The young entrepreneur with big plans but 'still has to do homework'
Most 12-year-olds are worrying about their maths homework and trying to fit in with other kids their age, but Henry Patterson does this as well as running a successful online business.
Henry, from Bedford, started his business, Not Before Tea, when he was nine. He began by selling sweets, but soon turned to homeware products based on the characters from a book he wrote called The Adventures of Sherb and Pip.
His entrepreneurial streak comes from his mum Rebecca. "I had a dog-walking business at eight years old and was forever setting up ventures," she says.
Her early business drive has clearly rubbed off on her son. "At the age of five we were in a garden centre and he saw manure for sale. Our neighbour wanted to get rid of their horse manure and Henry asked if he could bag it up and sell it, just like the garden centre did," Rebecca recalls.
"I always remember him saying, 'We will sell two bags for the price of their one bag.' His attention to detail at five was impressive!"
But if you think his success so young is because of pushy parenting, his mum would be quick to correct you. She believes his business ventures actually helped save his childhood.
"Henry spent his entire early years in trouble at school as he didn't conform, he was frustrated because he saw things differently and was rarely invited to parties or play dates," she says.
"I spent my life being called in to school and asked how they could get through to Henry. The stammer then arrived and we pulled him out of his school for a term and home-educated him."
Henry says that his stammer was the result of "worrying too much about school work and rugby lessons", and it still comes back when he gets nervous.
But his periodic speech impediment certainly hasn't held him back. In fact, he sees public speaking as his forte and was brave enough to talk in front of the likes of top brands such as Facebook, Google and Ted Baker at the O2 Retail Week conference recently.
"I went on with no notes and spoke for 10 minutes. I had so many amazing comments afterwards and it was a brilliant feeling," he says.
Although, like most 12-year-olds, it's still the little things that excite him. "I stayed in a very smart hotel too, so it really was a trip to remember," he adds.
Henry's success is plain to see. In the past year he has been given business advice by entrepreneur Sir Richard Branson, spoken at the Retail Business awards and also revealed a turnover of £65,000. A tremendous feat for most business owners, and more so for Henry, who hasn't even reached his teens yet.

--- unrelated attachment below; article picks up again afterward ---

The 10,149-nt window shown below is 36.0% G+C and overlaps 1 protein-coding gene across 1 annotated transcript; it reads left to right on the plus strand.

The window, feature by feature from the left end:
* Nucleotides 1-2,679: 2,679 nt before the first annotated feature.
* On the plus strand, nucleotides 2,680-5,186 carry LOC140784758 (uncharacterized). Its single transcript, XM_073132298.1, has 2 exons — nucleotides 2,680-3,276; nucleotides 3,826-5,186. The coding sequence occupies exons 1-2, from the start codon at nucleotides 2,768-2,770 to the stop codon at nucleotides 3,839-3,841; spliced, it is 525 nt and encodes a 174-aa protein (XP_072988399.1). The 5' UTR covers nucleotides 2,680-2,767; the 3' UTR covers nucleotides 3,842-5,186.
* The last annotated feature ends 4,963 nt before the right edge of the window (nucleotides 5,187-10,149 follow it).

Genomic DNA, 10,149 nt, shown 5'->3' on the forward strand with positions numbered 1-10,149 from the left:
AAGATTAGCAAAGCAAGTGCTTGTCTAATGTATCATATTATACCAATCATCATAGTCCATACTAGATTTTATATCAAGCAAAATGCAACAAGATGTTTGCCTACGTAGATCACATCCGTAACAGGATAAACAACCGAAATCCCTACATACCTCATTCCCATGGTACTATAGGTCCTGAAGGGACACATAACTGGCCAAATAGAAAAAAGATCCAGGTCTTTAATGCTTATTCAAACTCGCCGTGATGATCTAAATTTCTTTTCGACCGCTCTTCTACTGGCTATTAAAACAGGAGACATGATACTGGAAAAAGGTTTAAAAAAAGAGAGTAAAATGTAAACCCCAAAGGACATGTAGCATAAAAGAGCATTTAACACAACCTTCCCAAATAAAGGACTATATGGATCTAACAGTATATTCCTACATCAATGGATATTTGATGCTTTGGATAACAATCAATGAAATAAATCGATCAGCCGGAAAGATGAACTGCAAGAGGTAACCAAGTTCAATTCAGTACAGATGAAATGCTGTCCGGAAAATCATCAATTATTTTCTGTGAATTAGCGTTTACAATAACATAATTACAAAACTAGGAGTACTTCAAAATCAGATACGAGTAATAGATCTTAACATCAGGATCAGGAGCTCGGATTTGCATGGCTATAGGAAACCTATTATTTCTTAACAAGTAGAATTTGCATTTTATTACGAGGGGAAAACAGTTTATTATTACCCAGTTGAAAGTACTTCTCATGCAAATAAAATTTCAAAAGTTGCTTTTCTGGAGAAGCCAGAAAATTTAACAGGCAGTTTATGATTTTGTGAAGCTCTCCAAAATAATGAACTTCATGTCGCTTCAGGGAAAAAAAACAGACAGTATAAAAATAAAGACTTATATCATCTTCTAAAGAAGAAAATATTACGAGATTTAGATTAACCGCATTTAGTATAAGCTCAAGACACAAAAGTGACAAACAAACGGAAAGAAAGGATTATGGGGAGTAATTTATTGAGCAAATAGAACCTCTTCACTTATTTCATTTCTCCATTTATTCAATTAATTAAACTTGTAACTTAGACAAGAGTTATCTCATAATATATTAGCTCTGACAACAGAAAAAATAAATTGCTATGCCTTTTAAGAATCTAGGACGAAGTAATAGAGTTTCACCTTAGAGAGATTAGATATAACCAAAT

When asked about how the business is going it's hard to remember he is only 12. "We're doing well in the new baby sector so I think this will be our main focus for 2016," he says.
His online business sells around 80 products, which are also available to buy at various other retailers, and he's even expanding into Italy.
Keeping it real
Despite all of Henry's triumphs, his mum does her best to keep him grounded and schoolwork is a priority.
"We work closely with his school, who are very supportive. He will take his work with him to events and he'll do it on the train or after a presentation. The deal is that he can only keep moving forward with the business if he's up-to-date with his schoolwork," Rebecca says.
But surely so much success so young could be hard on a 12-year-old? Thankfully Rebecca believes that Henry has taken it well. "He's very modest. He'll never mention the business unless asked and people are always shocked at how humble he is."
But there's one thing that his mum can't protect him from and that's the online trolls. "He has had it all thrown at him from his weight to his hair. I try to protect him from this as much as possible and, most of the time, I'm the one who gets upset."
Henry applies the same pragmatism to the online unpleasantness he has experienced as he does to his business success. "People can be so hurtful and they don't even know me. But I've learnt to deal with it and it doesn't bother me any more."
So what does the future hold for this 12-year-old entrepreneur?
Ideally he would love to see his book developed into an animation, but he also has his sights set on bigger things. "I would love to fly the British flag in the US," he says. "I think they would love to read about a little mouse from England."